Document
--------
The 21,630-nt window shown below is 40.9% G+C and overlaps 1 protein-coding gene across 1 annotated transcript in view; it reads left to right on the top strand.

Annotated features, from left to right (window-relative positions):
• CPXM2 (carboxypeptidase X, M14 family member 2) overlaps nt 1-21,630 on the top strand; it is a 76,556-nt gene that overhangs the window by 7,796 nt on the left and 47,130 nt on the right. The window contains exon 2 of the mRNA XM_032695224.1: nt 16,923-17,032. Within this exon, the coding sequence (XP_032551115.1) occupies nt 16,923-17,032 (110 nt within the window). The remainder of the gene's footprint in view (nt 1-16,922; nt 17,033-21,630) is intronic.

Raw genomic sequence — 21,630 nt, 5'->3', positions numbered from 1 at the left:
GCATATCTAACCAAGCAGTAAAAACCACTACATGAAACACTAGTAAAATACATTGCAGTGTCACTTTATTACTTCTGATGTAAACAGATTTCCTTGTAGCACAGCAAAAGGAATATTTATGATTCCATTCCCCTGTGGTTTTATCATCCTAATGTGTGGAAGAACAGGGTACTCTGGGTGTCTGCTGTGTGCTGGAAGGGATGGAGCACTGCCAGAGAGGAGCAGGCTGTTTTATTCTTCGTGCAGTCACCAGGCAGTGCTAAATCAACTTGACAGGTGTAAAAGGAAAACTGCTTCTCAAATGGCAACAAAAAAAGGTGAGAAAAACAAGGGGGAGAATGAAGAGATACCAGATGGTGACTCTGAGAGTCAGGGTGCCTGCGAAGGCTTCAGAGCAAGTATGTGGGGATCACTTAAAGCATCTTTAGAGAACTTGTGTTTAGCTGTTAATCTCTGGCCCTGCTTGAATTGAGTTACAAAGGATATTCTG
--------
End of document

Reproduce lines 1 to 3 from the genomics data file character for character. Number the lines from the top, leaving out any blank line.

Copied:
The 21,630-nt window shown below is 40.9% G+C and overlaps 1 protein-coding gene across 1 annotated transcript in view; it reads left to right on the top strand.

Annotated features, from left to right (window-relative positions):
• CPXM2 (carboxypeptidase X, M14 family member 2) overlaps nt 1-21,630 on the top strand; it is a 76,556-nt gene that overhangs the window by 7,796 nt on the left and 47,130 nt on the right. The window contains exon 2 of the mRNA XM_032695224.1: nt 16,923-17,032. Within this exon, the coding sequence (XP_032551115.1) occupies nt 16,923-17,032 (110 nt within the window). The remainder of the gene's footprint in view (nt 1-16,922; nt 17,033-21,630) is intronic.